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Tea consumption and leukemia risk: a meta-analysis.

Abstract

Epidemiologic findings concerning the association between tea consumption and leukemia risk yielded mixed results. We aimed to investigate the association by performing a meta-analysis of all available studies. One cohort studies and six case-control studies with 1,019 cases were identified using PubMed, Web of Science, and EMBASE. We computed summary relative risks (RRs) and 95 % confidence intervals (CIs) using random effect model applied to the relative risk associated with ever, moderate, or highest drinkers vs. non/lowest drinkers. Subgroup analyses were performed based on country (China and USA). Compared with non/lowest drinkers, the combined RR for ever drinkers was 0.76 (95 % CI=0.65-0.89). In subgroup analyses, significant inverse associations were found for both China and USA studies. The summary RR was 0.57 (95 % CI=0.41-0.78) for highest drinkers. Same results were only found in China studies. No significant associations were found for moderate drinkers in overall analysis or in subgroup analyses. There was some evidence of publication bias. In conclusion, this meta-analysis suggests a significant inverse association of high tea consumption and leukemia risk. Results should be interpreted cautiously given the potential publication bias.

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  • Authors+Show Affiliations

    ,

    Center of Clinical Laboratory Science, Jiangsu Cancer Hospital Affiliated to Nanjing Medical University, Baiziting 42, Nanjing, 210009, China.

    , , , , ,

    Source

    MeSH

    Catechin
    Humans
    Leukemia
    Publication Bias
    Risk
    Tea

    Pub Type(s)

    Journal Article
    Meta-Analysis
    Research Support, Non-U.S. Gov't

    Language

    eng

    PubMed ID

    24504676

    Citation

    Zhong, Shanliang, et al. "Tea Consumption and Leukemia Risk: a Meta-analysis." Tumour Biology : the Journal of the International Society for Oncodevelopmental Biology and Medicine, vol. 35, no. 6, 2014, pp. 5205-12.
    Zhong S, Chen Z, Yu X, et al. Tea consumption and leukemia risk: a meta-analysis. Tumour Biol. 2014;35(6):5205-12.
    Zhong, S., Chen, Z., Yu, X., Chen, W., Lv, M., Ma, T., & Zhao, J. (2014). Tea consumption and leukemia risk: a meta-analysis. Tumour Biology : the Journal of the International Society for Oncodevelopmental Biology and Medicine, 35(6), pp. 5205-12. doi:10.1007/s13277-014-1675-9.
    Zhong S, et al. Tea Consumption and Leukemia Risk: a Meta-analysis. Tumour Biol. 2014;35(6):5205-12. PubMed PMID: 24504676.
    * Article titles in AMA citation format should be in sentence-case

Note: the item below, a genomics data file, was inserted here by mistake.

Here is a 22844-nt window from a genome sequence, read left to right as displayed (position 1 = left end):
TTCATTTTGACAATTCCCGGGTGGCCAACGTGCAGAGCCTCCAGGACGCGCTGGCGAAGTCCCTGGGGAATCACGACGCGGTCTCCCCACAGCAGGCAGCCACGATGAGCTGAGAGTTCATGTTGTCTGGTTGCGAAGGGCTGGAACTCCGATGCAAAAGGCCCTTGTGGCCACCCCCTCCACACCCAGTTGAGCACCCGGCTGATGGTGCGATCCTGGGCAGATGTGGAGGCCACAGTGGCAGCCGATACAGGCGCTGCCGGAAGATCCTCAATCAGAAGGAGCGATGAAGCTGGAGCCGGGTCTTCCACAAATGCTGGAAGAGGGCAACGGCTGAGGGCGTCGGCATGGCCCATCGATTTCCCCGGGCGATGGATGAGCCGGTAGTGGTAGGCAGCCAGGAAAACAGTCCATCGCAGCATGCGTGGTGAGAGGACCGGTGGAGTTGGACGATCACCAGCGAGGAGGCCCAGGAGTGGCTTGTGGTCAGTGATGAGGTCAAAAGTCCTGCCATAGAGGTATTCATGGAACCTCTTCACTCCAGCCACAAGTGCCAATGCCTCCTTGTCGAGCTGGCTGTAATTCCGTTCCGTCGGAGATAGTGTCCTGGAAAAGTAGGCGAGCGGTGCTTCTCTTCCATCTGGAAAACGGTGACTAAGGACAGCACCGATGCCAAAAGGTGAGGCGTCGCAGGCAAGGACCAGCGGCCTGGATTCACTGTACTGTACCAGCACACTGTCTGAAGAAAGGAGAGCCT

TY - JOUR T1 - Tea consumption and leukemia risk: a meta-analysis. AU - Zhong,Shanliang, AU - Chen,Zhiyuan, AU - Yu,Xinnian, AU - Chen,Weixian, AU - Lv,Mengmeng, AU - Ma,Tengfei, AU - Zhao,Jianhua, Y1 - 2014/02/07/ PY - 2013/11/12/received PY - 2014/01/22/accepted PY - 2014/2/8/entrez PY - 2014/2/8/pubmed PY - 2014/8/20/medline SP - 5205 EP - 12 JF - Tumour biology : the journal of the International Society for Oncodevelopmental Biology and Medicine JO - Tumour Biol. VL - 35 IS - 6 N2 - Epidemiologic findings concerning the association between tea consumption and leukemia risk yielded mixed results. We aimed to investigate the association by performing a meta-analysis of all available studies. One cohort studies and six case-control studies with 1,019 cases were identified using PubMed, Web of Science, and EMBASE. We computed summary relative risks (RRs) and 95 % confidence intervals (CIs) using random effect model applied to the relative risk associated with ever, moderate, or highest drinkers vs. non/lowest drinkers. Subgroup analyses were performed based on country (China and USA). Compared with non/lowest drinkers, the combined RR for ever drinkers was 0.76 (95 % CI=0.65-0.89). In subgroup analyses, significant inverse associations were found for both China and USA studies. The summary RR was 0.57 (95 % CI=0.41-0.78) for highest drinkers. Same results were only found in China studies. No significant associations were found for moderate drinkers in overall analysis or in subgroup analyses. There was some evidence of publication bias. In conclusion, this meta-analysis suggests a significant inverse association of high tea consumption and leukemia risk. Results should be interpreted cautiously given the potential publication bias. SN - 1423-0380 UR - https://www.unboundmedicine.com/medline/citation/24504676/full_citation L2 - https://link.springer.com/article/10.1007/s13277-014-1675-9 DB - PRIME DP - Unbound Medicine ER -